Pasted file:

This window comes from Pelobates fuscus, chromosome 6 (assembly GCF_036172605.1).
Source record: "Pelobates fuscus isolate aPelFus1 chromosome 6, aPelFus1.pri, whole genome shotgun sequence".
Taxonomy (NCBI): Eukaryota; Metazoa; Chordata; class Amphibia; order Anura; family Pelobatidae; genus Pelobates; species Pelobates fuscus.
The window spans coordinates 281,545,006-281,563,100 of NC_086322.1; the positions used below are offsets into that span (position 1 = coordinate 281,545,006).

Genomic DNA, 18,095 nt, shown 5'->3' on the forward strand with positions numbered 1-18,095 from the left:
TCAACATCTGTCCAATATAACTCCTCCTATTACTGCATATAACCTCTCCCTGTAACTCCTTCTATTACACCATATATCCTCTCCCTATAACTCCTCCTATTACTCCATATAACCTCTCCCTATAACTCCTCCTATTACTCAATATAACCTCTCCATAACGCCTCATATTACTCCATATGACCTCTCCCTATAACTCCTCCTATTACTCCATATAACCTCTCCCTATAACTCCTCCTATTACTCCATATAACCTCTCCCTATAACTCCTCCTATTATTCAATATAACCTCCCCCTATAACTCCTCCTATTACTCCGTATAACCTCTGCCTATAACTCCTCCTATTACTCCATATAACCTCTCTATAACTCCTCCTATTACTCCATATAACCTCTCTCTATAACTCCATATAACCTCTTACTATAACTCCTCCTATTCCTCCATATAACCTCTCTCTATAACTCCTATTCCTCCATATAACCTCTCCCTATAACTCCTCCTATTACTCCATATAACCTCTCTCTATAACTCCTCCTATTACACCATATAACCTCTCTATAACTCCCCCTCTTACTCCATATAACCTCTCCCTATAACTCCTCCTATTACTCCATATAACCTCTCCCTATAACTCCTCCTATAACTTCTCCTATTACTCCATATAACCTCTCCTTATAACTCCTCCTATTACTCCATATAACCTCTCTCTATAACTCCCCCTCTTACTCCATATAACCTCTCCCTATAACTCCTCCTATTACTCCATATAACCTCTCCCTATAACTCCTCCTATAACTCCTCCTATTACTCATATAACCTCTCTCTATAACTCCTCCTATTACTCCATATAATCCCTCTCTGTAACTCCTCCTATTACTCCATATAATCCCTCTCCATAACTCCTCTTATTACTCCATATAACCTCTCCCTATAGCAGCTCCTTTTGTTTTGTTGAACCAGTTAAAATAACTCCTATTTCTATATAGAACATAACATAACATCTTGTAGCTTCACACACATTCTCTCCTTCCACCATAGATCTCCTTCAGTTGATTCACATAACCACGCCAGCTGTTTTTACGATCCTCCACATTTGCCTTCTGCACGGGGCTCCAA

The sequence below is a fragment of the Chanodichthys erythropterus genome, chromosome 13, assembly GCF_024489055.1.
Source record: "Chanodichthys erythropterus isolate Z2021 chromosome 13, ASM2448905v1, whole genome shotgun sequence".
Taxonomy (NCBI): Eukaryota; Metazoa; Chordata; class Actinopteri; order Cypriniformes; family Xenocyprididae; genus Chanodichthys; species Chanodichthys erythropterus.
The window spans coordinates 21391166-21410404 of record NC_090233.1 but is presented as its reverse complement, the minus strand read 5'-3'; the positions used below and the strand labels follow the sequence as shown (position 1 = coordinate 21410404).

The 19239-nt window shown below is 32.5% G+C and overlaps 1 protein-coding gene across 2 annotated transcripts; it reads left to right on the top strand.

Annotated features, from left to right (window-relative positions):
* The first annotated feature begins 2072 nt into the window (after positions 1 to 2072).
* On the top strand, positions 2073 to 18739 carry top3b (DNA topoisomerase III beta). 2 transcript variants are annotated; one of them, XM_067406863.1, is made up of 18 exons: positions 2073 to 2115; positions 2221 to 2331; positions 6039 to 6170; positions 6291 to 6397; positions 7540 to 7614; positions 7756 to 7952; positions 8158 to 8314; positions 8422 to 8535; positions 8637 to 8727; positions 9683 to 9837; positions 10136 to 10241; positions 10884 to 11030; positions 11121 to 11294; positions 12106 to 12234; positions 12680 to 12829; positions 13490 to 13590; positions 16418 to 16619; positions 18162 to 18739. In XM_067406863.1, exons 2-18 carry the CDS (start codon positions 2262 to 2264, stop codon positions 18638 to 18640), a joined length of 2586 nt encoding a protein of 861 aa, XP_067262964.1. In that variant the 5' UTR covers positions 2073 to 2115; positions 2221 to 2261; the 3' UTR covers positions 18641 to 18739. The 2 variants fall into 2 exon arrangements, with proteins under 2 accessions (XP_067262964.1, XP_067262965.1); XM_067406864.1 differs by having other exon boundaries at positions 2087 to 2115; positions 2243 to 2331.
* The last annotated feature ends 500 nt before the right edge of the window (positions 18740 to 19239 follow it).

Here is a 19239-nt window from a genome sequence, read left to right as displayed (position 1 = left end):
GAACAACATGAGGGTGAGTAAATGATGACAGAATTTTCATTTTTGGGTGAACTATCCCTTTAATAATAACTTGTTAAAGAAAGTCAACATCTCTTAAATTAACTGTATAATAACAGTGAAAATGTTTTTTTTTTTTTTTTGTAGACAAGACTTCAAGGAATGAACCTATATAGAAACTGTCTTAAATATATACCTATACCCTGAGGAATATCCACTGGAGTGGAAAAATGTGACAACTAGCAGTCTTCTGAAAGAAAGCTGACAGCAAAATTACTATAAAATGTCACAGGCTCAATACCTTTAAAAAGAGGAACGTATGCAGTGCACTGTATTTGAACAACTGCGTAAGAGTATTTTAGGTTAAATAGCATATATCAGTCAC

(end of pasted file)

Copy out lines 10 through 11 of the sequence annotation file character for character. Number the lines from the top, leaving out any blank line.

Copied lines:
The window spans coordinates 21391166-21410404 of record NC_090233.1 but is presented as its reverse complement, the minus strand read 5'-3'; the positions used below and the strand labels follow the sequence as shown (position 1 = coordinate 21410404).

The 19239-nt window shown below is 32.5% G+C and overlaps 1 protein-coding gene across 2 annotated transcripts; it reads left to right on the top strand.